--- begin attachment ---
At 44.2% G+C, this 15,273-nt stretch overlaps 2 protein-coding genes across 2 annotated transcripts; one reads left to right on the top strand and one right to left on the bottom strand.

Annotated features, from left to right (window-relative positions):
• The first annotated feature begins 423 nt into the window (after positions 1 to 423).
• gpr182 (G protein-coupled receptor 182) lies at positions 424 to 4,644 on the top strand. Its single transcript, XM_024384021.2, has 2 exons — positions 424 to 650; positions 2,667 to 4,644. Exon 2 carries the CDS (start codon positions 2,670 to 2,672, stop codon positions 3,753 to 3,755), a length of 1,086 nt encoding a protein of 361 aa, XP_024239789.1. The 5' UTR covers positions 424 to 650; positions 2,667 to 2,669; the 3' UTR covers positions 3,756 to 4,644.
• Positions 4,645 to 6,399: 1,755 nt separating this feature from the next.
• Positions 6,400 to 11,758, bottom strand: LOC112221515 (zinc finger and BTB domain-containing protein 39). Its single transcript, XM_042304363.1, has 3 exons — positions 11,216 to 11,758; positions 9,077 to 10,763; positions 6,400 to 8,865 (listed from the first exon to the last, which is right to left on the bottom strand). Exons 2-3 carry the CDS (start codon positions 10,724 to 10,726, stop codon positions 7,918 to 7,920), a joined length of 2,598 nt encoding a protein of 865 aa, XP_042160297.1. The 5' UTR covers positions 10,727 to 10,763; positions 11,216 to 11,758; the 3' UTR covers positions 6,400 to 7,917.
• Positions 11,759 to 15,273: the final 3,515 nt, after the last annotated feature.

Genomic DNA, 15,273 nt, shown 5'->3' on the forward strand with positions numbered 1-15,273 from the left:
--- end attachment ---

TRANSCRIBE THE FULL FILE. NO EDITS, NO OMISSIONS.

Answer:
At 44.2% G+C, this 15,273-nt stretch overlaps 2 protein-coding genes across 2 annotated transcripts; one reads left to right on the top strand and one right to left on the bottom strand.

Annotated features, from left to right (window-relative positions):
• The first annotated feature begins 423 nt into the window (after positions 1 to 423).
• gpr182 (G protein-coupled receptor 182) lies at positions 424 to 4,644 on the top strand. Its single transcript, XM_024384021.2, has 2 exons — positions 424 to 650; positions 2,667 to 4,644. Exon 2 carries the CDS (start codon positions 2,670 to 2,672, stop codon positions 3,753 to 3,755), a length of 1,086 nt encoding a protein of 361 aa, XP_024239789.1. The 5' UTR covers positions 424 to 650; positions 2,667 to 2,669; the 3' UTR covers positions 3,756 to 4,644.
• Positions 4,645 to 6,399: 1,755 nt separating this feature from the next.
• Positions 6,400 to 11,758, bottom strand: LOC112221515 (zinc finger and BTB domain-containing protein 39). Its single transcript, XM_042304363.1, has 3 exons — positions 11,216 to 11,758; positions 9,077 to 10,763; positions 6,400 to 8,865 (listed from the first exon to the last, which is right to left on the bottom strand). Exons 2-3 carry the CDS (start codon positions 10,724 to 10,726, stop codon positions 7,918 to 7,920), a joined length of 2,598 nt encoding a protein of 865 aa, XP_042160297.1. The 5' UTR covers positions 10,727 to 10,763; positions 11,216 to 11,758; the 3' UTR covers positions 6,400 to 7,917.
• Positions 11,759 to 15,273: the final 3,515 nt, after the last annotated feature.

Genomic DNA, 15,273 nt, shown 5'->3' on the forward strand with positions numbered 1-15,273 from the left: